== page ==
TZ and AFMS
Base n= 59
Mid n= 96
Apex n= 60
Whole gland n= 215
Table 2. Characteristics of largest volumes of the 215 cancers of ≤2 mL found in the 96 cystoprostatectomy specimens
Cancer volume, mL
Largest cancer volume
Total cancer volume
Sum of all smaller cancer volume
The mean number of cancer foci per prostate was 2.24. Multifocality and laterality are shown in Fig. 4. In multifocal cases, distances between the largest foci and following two largest foci according to their centres and nearest limits are shown in Table 3.
Table 3. Distances between the largest lesions and following two largest lesions according to their centres and nearest limits and their laterality (lesion 1 is the largest lesion, lesion 2 is the second largest lesion and lesion 3 is the third largest lesion in a same specimen)
Mean distance (range), mm:
All multifocal lesions
…between the centres of the largest surfaces of lesions 1 and 2
…between nearest contour borders of the largest surfaces of lesions 1 and 2
…between the centres of the largest surfaces of lesions 1 and 3
…between nearest contour borders of the largest surfaces of lesions 1 and 3
The present results show that prostate cancer was present in almost a third of these men. Prostate cancer was multifocal in 58% and most of them were bilateral (79%). However, all high-grade disease was confined to the index lesion and most of the contralateral cancer foci (to the index lesion) had characteristics that we would normally associate with indolent or clinically insignificant cancer. We think this to be the most detailed morphometric analysis to have been undertaken in an unselected population .
The first, relates to the population in question. Is the occurrence of radical cystoprostatectomy truly independent of prostate cancer risk? There is no way of being sure of any link between urothelial cancer and prostate cancer, so for the purposes of the present study we have assumed that the two are independent. The present 30% overall prevalence rate was nearly identical to the 32% prevalence rate of prostate cancer found in men who underwent autopsy in the sixth decade of life. That study and our own shared the 3-mm step-section sampling frame and, as a result, have comparable reference tests .
The second relates to the processing of the specimen. All steps were taken to account for gland distortion and gland shrinkage and appropriate adjustments were made. However, radical cystoprostatectomy specimens are still subject to sampling and at 3 mm some small foci were overlooked or were deemed to be one when in reality they were two. If a bias has resulted it will be in the direction of us declaring fewer cancers than are, in reality, present.
The third relates to our understanding of the pathogenesis of clinically important cancers from the large pool of clinically unimportant cancers that we know to exist from the third decade of life. In the Soos et al.  autopsy series, all the cancers in men aged 40 years were deemed to be insignificant and <0.5 mL. In the men aged >80 years, only half the cancer foci could be classified as insignificant. The present series was in between these two extremes, with a mean age of 60 years. Just over 1 in 10 of the foci that we detected was attributed clinical significance.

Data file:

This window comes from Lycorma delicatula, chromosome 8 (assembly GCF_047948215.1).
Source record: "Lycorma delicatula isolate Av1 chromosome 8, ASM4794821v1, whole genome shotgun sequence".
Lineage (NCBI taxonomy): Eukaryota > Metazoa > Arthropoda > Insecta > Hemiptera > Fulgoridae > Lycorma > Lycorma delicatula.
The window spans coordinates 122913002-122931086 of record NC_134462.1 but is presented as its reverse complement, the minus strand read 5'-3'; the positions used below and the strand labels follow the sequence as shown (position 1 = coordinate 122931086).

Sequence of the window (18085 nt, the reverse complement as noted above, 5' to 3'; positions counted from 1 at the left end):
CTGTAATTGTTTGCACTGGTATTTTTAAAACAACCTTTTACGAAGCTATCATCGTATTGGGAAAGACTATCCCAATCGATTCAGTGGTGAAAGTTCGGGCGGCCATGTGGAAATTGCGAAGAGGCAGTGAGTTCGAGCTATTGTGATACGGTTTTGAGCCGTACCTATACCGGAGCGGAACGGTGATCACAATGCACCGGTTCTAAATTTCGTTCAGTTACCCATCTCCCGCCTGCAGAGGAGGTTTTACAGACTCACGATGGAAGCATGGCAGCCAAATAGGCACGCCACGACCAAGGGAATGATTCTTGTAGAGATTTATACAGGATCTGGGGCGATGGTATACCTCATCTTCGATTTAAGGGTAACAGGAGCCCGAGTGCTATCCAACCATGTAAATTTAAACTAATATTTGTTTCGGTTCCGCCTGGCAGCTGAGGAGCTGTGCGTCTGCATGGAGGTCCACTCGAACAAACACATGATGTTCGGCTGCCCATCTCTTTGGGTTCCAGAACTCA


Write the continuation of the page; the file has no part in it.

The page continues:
COMPARISON WITH OTHER STUDIES
Clearly, the present population has, on average, a lower age, a lower volume of largest cancer and a lower number of separate foci than we would see in a RP series (Table 4) [4,10–13]. From a quantitative perspective the features that we describe in the men with cancer are similar to the secondary prostate cancer foci found in certain RP series (Table 4). This is something we would expect as men who test negative to TRUS-guided biopsy are, on average, likely to have lower volume disease than those who test positive, given the random component of the test. As we have stated above, the present series differs from a RP population as it is free of the selection bias conferred by the sequential requirement of positive tests results. It would appear that PSA level coupled with TRUS-guided biopsy generates cases that have index lesions of greater volume and may exhibit more multifocality than the series derived from radical cystectomy . Having said this the mean age of the men with prostate cancer in the present series was closer to the mean age of published RP series  than it is to the mean age seen in cystoprostatectomy series . The site of origin and spatial distribution in the present series is different from the 59% and 41% reported in a RP series in which the decision to operate was predicated on the presence of posterior disease, based as it was on TRUS-guided posterior routine sampling (Table 4).
Table 4. Comparison between incidental (from our series of 96 cystoprostatectomies) and clinical prostate cancer from RP series. All series were assessed according to Stanford Protocol (transverse sections at 3 mm)